What are the main challenges that bleeding disorder community faces in your country?
Access to equitable care for PWBDs in all regions. Also, having more trained medical personnel and more hemophilia treatment centres (HTCs) to serve PWH in remote areas where there are transportation limitations (cost and distance) that put the lives of our community members at risk. We are currently working with Ministry of Health and other partners in Syria to address some of these issues.
What improvements do you feel your NMO has brought to the community since your founding?
We feel we have helped improve outreach and identification, and thus the number of people who have been diagnosed. We have also helped to increase the awareness of bleeding disorders in Syrian society in general. Through prophylaxis, we have helped to prevent PWBDs in the country from developing musculoskeletal complications. We have also helped increase outreach and identification for von Willebrand disease (VWD).
As part of your advocacy work, did you try to influence national government to achieve change in policies affecting bleeding disorders?
We are currently working in close collaboration with the Ministry of Health. The MOH is leading a project to improve the hemophilia care strategy at the national level. Our experiences so far have taught us that the government is a key partner, and that continuous work ultimately leads to the desired positive changes in terms of improving access to care.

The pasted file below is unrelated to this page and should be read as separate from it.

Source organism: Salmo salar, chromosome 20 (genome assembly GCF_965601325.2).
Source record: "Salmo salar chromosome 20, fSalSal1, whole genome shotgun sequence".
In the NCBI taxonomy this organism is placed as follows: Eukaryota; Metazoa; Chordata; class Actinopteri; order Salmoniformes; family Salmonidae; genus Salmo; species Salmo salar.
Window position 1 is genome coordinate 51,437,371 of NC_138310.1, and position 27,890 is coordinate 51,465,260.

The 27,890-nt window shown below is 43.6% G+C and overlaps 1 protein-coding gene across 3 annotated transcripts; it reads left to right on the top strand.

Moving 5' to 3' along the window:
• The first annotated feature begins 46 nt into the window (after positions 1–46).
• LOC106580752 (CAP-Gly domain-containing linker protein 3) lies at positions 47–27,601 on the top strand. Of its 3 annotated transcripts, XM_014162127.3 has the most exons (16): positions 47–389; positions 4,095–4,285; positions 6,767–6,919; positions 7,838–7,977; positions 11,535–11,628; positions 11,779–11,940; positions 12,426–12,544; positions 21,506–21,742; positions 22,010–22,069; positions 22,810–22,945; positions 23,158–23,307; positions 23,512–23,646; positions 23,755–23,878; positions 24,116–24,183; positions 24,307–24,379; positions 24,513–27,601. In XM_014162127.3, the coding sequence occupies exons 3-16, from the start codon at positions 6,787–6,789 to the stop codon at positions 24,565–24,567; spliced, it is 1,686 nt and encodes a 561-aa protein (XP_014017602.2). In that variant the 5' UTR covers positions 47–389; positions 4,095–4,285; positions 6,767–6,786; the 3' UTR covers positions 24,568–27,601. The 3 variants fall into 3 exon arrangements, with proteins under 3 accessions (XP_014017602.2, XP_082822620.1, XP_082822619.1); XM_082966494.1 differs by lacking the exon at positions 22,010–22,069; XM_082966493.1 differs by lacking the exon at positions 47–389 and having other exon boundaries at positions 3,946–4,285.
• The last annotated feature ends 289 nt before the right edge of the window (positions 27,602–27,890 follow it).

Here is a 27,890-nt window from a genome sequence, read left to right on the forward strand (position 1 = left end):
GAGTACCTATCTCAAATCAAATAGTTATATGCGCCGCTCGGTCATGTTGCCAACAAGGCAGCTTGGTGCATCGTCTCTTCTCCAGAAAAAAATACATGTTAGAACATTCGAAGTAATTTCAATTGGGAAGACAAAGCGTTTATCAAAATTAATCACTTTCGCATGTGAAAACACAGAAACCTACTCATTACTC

How do you envision the future of the bleeding disorder community in your country?
We feel the future holds a lot of promise. We are on the right track for improving care and increasing access to care. The goal is to make it possible for Syrian PWBDs to live normal lives, so children don’t have to miss school, adolescents can complete their high school and university studies, and adults who graduate can secure jobs and contribute to society.
How would you describe your experience of collaborating with the WFH?
We have a very strong relationship with the WFH, which has always supported and encouraged us. Through the WFH, our NMO has enjoyed access to resources and training, and greater exposure to networking opportunities. This has helped play a key role in improving the situation for the bleeding disorders community in our country. In short, thank you, WFH!
To read about the way the WFH and NMOs collaborate to make a difference in local bleeding disorders communities, please read “National member organizations: the heartbeat of the WFH” here.
To read more stories in this series, please click on one of the links below:
Federación de Hemofilia de la República Mexicana (Mexico): click here.
Asociación Costarricense de Hemofilia (Costa Rica): click here.
Haemophilia Association of Mauritius Mauritius): click here.
* Disclaimer: This is an external website, and its content has not been developed nor endorsed by the WFH.